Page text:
In Florida, it's hard having curly hair.
During Pine View School's graduation ceremony Sunday, Zander Moricz spoke about his experiences and activism as Pine View School's first openly gay class president, but in his commencement address, he never said he was gay. Instead, he used his curly hair as a euphemism for his sexual orientation.
Moricz said the decision to censor his speech was "dehumanizing," but he didn't want to risk ruining the ceremony for his fellow students.
In case you missed it: LGBTQ groups, parents file federal lawsuit opposing Florida's 'Don't Say Gay' law
"There are going to be so many kids with curly hair who need a community like Pine View and they won't have one," Moricz said in his speech. "Instead, they'll try to fix themselves so that they can exist in Florida's humid climate."
Earlier this month, the 18-year-old Pine View class president had publicized his feud with the school administration on Twitter over his graduation speech, saying the school's principal, Stephen Covert, had called Moricz into his office to warn him the administration would cut off his microphone if he mentioned his activism. His tweet thread accumulated hundreds of thousands of likes and shares.
A few days ago, my principal called me into his office and informed me that if my graduation speech referenced my activism or role as a plaintiff in the lawsuit, school administration had a signal to cut off my microphone, end my speech, and halt the ceremony. (2/8)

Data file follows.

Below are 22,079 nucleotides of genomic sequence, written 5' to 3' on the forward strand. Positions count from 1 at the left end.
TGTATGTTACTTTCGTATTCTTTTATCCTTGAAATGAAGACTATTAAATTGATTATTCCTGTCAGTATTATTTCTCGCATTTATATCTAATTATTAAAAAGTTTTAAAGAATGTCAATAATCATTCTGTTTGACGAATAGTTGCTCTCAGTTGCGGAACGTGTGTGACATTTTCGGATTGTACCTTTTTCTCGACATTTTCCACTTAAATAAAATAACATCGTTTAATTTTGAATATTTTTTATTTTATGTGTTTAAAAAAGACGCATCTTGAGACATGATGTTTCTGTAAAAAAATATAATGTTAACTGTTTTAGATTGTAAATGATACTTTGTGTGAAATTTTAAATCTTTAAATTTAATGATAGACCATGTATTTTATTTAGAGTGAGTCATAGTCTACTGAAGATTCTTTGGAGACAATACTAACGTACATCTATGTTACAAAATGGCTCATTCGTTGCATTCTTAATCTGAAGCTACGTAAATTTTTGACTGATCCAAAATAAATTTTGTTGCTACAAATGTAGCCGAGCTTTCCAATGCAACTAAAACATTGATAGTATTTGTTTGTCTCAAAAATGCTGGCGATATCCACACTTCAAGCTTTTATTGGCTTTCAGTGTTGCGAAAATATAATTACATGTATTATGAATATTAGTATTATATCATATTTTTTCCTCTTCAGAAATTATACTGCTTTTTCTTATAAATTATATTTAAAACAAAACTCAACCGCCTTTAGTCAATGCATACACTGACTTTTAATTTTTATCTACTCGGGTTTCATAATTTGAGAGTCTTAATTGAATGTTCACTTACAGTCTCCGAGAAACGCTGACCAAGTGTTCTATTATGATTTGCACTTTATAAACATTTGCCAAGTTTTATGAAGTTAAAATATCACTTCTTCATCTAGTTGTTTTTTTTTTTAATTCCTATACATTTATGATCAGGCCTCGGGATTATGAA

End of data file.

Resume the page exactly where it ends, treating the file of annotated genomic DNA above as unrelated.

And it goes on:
— zander moricz (@zandermoricz) May 9, 2022
Moricz is the youngest plaintiff in a lawsuit against Florida's parental rights and education law, often referred to as the "Don't Say Gay" bill and has been outspoken in his opposition to it and how it would affect students.
In his speech, he didn't say "gay" once.
"I knew that the threat to cut the mic was very real, so I wasn't gonna let that happen. I just had to be clever about it," Moricz said in an interview Monday with Good Morning America on ABC.
"But I shouldn't have had to be because I don't exist in a euphemism. I deserve to be celebrated as is."
In the interview, he said if the law had been in place when he was a freshman, he wouldn't have come out.
"It effectively takes away the only guaranteed safe space from the majority of the entire LGBTQ population here," Moricz said.
After Moricz's tweet, the Sarasota County School District issued a lengthy statement May 10 confirming Covert met with Moricz, but said the content of his speech had not been reviewed.
Some School Board members expressed support for Moricz. Chair Jane Goodwin, ViceChair Tom Edwards and Shirley Brown each sat on stage attending the Pine View School graduation ceremony.
Edwards, who is openly gay, said Moricz deserved to be celebrated for who he is.
“I don't want him to be a victim in this,” Edwards said. “I want him to be celebrated for his accomplishments while being true to his identity.”
Following his speech, Goodwin emphasized her support for Moricz.
"We have to make sure that we understand and we keep every child safe and respected in our school district," she said.
This article originally appeared on Sarasota Herald-Tribune: Sarasota senior avoids saying "gay" in graduation speech